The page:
Jamal Igle describes his transformation to Jor-El, his true nature as a song and dance man, and the importance of happiness.
Welcome to the CBR SUNDAY CONVERSATION, a weekly feature where we speak in-depth -- and at-length -- with some of the most interesting members of the comic book community. These discussions run the gamut in terms of topics, from current projects to classic stories, talking trends, tastes and wherever else the conversations lead.
As Jamal Igle enjoyed popular success as an animator and eventually a DC Comics exclusive artist on titles like "Firestorm" and "Supergirl," he constantly imagined other characters and other worlds. As with any storyteller, he pursued some of those ideas while others waited in the periphery. Shortly after finishing out his DC contract in 2012, Igle called up one of those daydreams and launched a successful Kickstarter campaign for the first book in his "Molly Danger" series. While continuing to develop the young hero's ongoing adventures, he pencils stories for a number of publisher's including Dark Horse Comics' "Terminator: Enemy of my Enemy."
CBR News spoke to Jamal Igle about his unique place in the industry, his ambitions as a song-and-dance-man, and the night be became a true Kryptonian.
CBR News: I had some talking points that I'd already wanted to visit, but I figured I'd check out your blog this morning in case there was something I might not've considered.
Jamal Igle: OK.
I dug back a bit, and I think the most important thing I learned about you today is that you once dressed up as Marlon Brando's Jor-El--
--and that it was magnificent.
Tell me about putting that together.
It was actually pretty simple. It's just something that I had in my head for years that I wanted to do for Halloween. That was from the Halloween before last, so my daughter was three-and-a-half, something like that? We'd gotten her a Supergirl costume the year before and she insisted on wearing it. We were going to make her a pony or a princess or something else, but she said she wanted to be Supergirl again. So I said, "You know what? I can do this." I'd actually bought some of the pieces beforehand, and I'd just never gotten around to doing it. So, half of it was already there. It's the simplest thing in the world: a white turtleneck with a black-and-white Superman 'S' patch that I bought online for $35, white sweat pants and a cap and gown I also bought online for twenty bucks.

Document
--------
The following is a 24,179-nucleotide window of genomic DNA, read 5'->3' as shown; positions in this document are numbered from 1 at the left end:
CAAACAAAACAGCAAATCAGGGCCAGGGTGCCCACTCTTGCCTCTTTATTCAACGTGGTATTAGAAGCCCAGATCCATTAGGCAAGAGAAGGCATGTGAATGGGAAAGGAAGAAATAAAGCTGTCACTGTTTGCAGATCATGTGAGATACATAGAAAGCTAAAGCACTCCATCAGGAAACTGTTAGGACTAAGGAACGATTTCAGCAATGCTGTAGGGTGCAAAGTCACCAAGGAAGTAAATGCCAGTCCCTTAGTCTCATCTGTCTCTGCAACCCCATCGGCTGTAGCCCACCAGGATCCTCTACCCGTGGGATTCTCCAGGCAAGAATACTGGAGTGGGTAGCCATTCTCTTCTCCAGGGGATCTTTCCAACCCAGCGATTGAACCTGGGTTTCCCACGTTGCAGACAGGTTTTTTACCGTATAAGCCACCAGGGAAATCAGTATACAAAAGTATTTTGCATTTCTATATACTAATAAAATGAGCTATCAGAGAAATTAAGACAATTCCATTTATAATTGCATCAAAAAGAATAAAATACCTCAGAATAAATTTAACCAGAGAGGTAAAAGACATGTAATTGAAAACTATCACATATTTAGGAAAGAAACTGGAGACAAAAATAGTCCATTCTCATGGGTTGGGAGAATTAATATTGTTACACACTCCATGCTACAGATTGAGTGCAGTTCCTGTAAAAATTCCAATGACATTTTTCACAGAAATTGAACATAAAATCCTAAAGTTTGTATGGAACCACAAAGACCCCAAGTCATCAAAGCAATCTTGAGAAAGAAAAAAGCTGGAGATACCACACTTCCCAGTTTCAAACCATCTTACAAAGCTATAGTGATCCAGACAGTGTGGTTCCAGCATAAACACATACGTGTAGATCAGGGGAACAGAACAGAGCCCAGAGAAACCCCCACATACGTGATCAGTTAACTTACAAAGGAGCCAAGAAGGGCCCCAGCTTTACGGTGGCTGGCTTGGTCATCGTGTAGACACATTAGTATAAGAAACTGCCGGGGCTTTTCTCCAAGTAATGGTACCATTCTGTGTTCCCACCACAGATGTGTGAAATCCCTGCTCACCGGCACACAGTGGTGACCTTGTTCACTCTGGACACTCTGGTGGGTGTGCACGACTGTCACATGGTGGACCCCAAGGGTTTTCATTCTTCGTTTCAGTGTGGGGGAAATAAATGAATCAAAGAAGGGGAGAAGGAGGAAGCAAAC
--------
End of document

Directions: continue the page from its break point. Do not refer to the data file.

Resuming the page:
It looked great!
The best thing about it is that I went down to Canal Street, here in New York, and I bought this lucite rod. I'm holding it there in the pictures on the blog. I taped a halogen flashlight to the bottom so that, at night as it started to get darker, it started to glow. By the time the Halloween parade was over, I had this glowing crystal rod.
There's a bit of a lightsaber effect happening.
Yeah, I really wanted that rod from the court scene. I think that pulled everything together. As we were walking home, there was this one guy camped outside of his house, and he just fell out of his chair. He gave my daughter extra candy. We doled that out throughout the year. He was just out on a lawn chair with a bucket, and I guess the last of his candy.
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The last remnants of candy for the last girl of Krypton. I like it.
I love that prologue scene in "Superman: The Movie." Instant goosebumps.